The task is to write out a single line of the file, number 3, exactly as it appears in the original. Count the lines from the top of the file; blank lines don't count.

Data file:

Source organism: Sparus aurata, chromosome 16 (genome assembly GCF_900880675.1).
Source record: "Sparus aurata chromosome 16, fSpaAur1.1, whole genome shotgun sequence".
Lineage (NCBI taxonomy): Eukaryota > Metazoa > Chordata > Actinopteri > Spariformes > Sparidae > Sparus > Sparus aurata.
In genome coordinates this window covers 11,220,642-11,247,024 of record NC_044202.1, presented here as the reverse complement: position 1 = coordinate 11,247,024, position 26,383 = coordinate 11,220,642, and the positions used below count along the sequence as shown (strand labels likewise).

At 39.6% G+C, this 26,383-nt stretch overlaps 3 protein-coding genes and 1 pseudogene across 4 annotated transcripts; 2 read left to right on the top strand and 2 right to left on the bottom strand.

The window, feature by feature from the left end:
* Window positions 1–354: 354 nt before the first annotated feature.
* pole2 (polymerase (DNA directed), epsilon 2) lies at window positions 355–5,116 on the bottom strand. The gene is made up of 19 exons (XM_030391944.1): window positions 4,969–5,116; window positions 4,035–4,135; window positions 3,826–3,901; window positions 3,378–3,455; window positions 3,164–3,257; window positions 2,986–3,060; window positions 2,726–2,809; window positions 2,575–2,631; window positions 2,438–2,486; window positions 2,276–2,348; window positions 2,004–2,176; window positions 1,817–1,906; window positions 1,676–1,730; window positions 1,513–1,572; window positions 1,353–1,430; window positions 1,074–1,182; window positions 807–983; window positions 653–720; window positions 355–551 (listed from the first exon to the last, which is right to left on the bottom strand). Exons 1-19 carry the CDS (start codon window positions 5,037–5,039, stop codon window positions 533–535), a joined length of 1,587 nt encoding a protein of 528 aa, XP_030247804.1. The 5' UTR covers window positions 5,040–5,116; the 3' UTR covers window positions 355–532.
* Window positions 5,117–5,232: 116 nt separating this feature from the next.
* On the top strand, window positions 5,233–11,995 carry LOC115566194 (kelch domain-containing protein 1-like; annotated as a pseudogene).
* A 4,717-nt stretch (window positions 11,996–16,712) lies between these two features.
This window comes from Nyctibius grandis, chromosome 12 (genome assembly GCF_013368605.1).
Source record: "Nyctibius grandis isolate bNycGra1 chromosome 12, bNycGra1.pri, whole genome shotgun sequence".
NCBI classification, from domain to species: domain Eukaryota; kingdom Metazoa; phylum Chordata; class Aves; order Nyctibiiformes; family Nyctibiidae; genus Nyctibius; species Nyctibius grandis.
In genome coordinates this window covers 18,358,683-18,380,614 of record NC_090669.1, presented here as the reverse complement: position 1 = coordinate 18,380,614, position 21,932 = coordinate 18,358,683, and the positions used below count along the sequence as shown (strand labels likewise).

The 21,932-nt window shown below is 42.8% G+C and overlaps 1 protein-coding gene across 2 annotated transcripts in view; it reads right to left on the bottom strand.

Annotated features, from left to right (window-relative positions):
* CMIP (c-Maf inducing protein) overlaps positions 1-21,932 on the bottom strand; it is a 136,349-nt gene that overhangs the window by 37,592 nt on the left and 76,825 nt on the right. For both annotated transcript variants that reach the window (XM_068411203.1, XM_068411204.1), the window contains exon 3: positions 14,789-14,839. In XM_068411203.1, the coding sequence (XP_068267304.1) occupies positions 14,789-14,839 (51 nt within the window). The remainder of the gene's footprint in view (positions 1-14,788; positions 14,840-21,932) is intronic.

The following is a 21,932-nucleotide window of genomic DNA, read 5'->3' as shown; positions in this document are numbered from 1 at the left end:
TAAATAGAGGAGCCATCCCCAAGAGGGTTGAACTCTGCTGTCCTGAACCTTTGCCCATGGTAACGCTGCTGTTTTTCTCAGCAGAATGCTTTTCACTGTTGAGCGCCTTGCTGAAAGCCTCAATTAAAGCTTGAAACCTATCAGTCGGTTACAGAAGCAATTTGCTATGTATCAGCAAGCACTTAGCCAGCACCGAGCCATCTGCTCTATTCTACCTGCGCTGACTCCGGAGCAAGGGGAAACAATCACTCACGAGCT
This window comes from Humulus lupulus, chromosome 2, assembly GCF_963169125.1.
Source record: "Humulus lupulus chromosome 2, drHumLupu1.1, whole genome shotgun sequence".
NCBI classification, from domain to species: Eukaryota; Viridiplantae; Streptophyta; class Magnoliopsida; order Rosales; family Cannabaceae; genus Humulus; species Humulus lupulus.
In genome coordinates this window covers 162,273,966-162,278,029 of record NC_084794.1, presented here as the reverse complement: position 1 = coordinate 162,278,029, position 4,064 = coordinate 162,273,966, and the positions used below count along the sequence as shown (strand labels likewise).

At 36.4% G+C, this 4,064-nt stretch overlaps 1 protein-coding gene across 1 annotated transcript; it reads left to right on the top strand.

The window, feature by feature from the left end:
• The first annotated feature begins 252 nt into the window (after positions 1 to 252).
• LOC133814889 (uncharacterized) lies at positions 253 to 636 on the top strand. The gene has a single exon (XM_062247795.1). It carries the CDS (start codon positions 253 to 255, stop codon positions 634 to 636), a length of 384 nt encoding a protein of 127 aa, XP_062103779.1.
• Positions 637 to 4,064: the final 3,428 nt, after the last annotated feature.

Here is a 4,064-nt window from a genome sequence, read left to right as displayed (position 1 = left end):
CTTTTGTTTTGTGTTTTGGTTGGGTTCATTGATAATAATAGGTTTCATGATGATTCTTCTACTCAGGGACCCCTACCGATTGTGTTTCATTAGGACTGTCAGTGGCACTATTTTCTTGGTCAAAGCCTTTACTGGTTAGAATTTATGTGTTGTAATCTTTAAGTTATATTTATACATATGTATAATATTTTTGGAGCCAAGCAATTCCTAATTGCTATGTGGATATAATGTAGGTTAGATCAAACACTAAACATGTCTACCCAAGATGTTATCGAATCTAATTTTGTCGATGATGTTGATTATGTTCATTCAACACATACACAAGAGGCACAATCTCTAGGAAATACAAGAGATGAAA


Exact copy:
Lineage (NCBI taxonomy): Eukaryota > Metazoa > Chordata > Actinopteri > Spariformes > Sparidae > Sparus > Sparus aurata.